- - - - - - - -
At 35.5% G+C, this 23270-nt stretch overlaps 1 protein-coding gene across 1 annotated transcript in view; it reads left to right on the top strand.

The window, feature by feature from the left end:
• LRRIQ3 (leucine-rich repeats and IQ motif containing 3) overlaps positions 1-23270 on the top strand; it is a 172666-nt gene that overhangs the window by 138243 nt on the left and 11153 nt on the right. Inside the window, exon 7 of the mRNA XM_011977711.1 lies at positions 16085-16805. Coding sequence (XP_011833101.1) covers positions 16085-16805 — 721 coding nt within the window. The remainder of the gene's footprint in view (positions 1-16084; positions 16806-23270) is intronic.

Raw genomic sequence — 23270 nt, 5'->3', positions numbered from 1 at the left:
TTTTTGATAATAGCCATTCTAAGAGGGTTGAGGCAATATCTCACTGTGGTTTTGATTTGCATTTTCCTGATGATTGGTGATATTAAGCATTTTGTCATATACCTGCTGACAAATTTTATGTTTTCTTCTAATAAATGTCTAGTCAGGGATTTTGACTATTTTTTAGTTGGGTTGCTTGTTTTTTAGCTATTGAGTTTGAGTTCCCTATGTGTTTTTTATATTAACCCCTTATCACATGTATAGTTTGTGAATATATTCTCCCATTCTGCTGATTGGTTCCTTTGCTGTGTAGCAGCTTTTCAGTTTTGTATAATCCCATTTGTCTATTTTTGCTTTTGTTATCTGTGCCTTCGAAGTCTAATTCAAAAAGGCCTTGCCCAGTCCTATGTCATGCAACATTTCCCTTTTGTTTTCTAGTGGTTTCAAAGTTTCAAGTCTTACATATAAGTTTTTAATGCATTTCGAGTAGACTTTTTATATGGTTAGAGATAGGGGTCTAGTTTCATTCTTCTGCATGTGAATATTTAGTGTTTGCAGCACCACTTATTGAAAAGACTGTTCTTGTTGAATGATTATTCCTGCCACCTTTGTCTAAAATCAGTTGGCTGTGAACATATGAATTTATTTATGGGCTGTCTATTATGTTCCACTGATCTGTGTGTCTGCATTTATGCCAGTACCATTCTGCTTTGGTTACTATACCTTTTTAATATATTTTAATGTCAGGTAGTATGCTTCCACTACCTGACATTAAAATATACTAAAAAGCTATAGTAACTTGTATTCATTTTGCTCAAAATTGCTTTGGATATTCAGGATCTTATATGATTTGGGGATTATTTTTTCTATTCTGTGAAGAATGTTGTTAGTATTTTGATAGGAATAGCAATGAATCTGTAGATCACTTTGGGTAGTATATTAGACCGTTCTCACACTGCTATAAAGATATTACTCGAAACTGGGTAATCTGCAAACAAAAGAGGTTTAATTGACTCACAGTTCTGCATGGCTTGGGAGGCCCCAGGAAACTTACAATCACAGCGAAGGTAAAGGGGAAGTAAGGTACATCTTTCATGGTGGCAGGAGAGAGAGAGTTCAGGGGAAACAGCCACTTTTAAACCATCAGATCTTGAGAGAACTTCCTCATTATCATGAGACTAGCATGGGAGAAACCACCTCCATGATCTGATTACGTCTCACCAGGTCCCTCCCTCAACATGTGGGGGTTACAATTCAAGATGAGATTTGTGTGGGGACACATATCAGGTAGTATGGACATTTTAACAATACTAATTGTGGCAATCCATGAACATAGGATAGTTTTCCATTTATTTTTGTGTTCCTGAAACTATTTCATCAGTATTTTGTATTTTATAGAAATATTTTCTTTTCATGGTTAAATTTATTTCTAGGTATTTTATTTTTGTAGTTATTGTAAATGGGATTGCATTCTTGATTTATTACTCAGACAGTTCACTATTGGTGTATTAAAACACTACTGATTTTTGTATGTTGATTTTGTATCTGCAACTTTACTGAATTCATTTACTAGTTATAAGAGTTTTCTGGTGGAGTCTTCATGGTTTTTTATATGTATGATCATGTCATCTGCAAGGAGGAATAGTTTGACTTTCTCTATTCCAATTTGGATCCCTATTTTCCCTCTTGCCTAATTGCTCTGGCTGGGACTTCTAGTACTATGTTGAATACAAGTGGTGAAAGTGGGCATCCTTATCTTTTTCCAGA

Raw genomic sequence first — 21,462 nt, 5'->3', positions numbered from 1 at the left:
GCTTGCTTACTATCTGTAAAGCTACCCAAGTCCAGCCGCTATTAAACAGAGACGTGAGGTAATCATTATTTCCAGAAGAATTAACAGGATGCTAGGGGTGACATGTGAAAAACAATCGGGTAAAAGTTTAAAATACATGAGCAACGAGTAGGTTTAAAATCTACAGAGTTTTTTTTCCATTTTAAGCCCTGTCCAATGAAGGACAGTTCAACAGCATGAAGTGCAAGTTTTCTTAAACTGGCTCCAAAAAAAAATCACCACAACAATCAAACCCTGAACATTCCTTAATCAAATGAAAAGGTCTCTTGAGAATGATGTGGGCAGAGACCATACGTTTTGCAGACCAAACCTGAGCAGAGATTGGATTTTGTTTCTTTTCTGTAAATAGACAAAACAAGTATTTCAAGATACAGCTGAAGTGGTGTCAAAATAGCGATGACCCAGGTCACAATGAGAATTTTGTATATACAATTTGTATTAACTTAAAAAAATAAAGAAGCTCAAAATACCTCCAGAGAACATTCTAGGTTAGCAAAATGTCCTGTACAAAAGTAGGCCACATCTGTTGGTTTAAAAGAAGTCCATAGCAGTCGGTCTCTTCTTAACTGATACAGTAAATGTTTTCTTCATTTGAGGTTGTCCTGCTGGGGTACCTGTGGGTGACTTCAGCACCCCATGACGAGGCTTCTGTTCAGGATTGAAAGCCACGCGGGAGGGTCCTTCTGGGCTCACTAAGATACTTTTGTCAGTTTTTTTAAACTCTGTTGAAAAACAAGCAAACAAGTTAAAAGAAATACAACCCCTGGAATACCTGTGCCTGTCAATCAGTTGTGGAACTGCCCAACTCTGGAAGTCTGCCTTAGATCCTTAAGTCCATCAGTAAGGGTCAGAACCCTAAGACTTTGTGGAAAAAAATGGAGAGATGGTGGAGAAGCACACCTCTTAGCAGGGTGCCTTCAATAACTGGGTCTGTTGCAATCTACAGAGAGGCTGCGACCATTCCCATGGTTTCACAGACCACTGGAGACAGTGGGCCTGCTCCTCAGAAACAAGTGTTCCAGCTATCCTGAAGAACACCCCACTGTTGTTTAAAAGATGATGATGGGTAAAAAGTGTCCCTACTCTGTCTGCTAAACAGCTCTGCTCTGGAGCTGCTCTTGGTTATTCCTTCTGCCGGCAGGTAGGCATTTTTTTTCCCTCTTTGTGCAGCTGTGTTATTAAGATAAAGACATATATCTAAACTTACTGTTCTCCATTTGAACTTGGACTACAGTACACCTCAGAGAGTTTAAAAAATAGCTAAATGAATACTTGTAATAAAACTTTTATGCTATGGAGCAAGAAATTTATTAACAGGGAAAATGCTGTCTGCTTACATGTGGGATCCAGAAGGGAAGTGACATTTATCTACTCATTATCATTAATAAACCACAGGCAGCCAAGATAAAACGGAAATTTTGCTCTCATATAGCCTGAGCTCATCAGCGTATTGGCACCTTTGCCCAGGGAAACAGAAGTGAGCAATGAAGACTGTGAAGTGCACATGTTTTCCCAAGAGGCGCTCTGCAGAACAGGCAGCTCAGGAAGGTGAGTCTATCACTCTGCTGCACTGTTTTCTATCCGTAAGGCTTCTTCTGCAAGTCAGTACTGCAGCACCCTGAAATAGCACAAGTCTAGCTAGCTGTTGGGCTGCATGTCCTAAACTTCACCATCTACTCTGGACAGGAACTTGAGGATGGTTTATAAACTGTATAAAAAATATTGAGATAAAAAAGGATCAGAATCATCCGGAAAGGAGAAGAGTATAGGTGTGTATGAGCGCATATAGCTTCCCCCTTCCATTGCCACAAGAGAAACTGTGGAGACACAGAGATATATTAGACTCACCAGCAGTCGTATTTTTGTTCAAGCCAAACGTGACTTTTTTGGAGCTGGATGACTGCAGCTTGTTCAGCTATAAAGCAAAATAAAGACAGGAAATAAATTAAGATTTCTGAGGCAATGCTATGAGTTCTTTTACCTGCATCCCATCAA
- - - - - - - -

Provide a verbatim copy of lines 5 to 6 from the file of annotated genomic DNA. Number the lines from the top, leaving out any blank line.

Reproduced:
TTTTTGATAATAGCCATTCTAAGAGGGTTGAGGCAATATCTCACTGTGGTTTTGATTTGCATTTTCCTGATGATTGGTGATATTAAGCATTTTGTCATATACCTGCTGACAAATTTTATGTTTTCTTCTAATAAATGTCTAGTCAGGGATTTTGACTATTTTTTAGTTGGGTTGCTTGTTTTTTAGCTATTGAGTTTGAGTTCCCTATGTGTTTTTTATATTAACCCCTTATCACATGTATAGTTTGTGAATATATTCTCCCATTCTGCTGATTGGTTCCTTTGCTGTGTAGCAGCTTTTCAGTTTTGTATAATCCCATTTGTCTATTTTTGCTTTTGTTATCTGTGCCTTCGAAGTCTAATTCAAAAAGGCCTTGCCCAGTCCTATGTCATGCAACATTTCCCTTTTGTTTTCTAGTGGTTTCAAAGTTTCAAGTCTTACATATAAGTTTTTAATGCATTTCGAGTAGACTTTTTATATGGTTAGAGATAGGGGTCTAGTTTCATTCTTCTGCATGTGAATATTTAGTGTTTGCAGCACCACTTATTGAAAAGACTGTTCTTGTTGAATGATTATTCCTGCCACCTTTGTCTAAAATCAGTTGGCTGTGAACATATGAATTTATTTATGGGCTGTCTATTATGTTCCACTGATCTGTGTGTCTGCATTTATGCCAGTACCATTCTGCTTTGGTTACTATACCTTTTTAATATATTTTAATGTCAGGTAGTATGCTTCCACTACCTGACATTAAAATATACTAAAAAGCTATAGTAACTTGTATTCATTTTGCTCAAAATTGCTTTGGATATTCAGGATCTTATATGATTTGGGGATTATTTTTTCTATTCTGTGAAGAATGTTGTTAGTATTTTGATAGGAATAGCAATGAATCTGTAGATCACTTTGGGTAGTATATTAGACCGTTCTCACACTGCTATAAAGATATTACTCGAAACTGGGTAATCTGCAAACAAAAGAGGTTTAATTGACTCACAGTTCTGCATGGCTTGGGAGGCCCCAGGAAACTTACAATCACAGCGAAGGTAAAGGGGAAGTAAGGTACATCTTTCATGGTGGCAGGAGAGAGAGAGTTCAGGGGAAACAGCCACTTTTAAACCATCAGATCTTGAGAGAACTTCCTCATTATCATGAGACTAGCATGGGAGAAACCACCTCCATGATCTGATTACGTCTCACCAGGTCCCTCCCTCAACATGTGGGGGTTACAATTCAAGATGAGATTTGTGTGGGGACACATATCAGGTAGTATGGACATTTTAACAATACTAATTGTGGCAATCCATGAACATAGGATAGTTTTCCATTTATTTTTGTGTTCCTGAAACTATTTCATCAGTATTTTGTATTTTATAGAAATATTTTCTTTTCATGGTTAAATTTATTTCTAGGTATTTTATTTTTGTAGTTATTGTAAATGGGATTGCATTCTTGATTTATTACTCAGACAGTTCACTATTGGTGTATTAAAACACTACTGATTTTTGTATGTTGATTTTGTATCTGCAACTTTACTGAATTCATTTACTAGTTATAAGAGTTTTCTGGTGGAGTCTTCATGGTTTTTTATATGTATGATCATGTCATCTGCAAGGAGGAATAGTTTGACTTTCTCTATTCCAATTTGGATCCCTATTTTCCCTCTTGCCTAATTGCTCTGGCTGGGACTTCTAGTACTATGTTGAATACAAGTGGTGAAAGTGGGCATCCTTATCTTTTTCCAGA

Raw genomic sequence first — 21,462 nt, 5'->3', positions numbered from 1 at the left: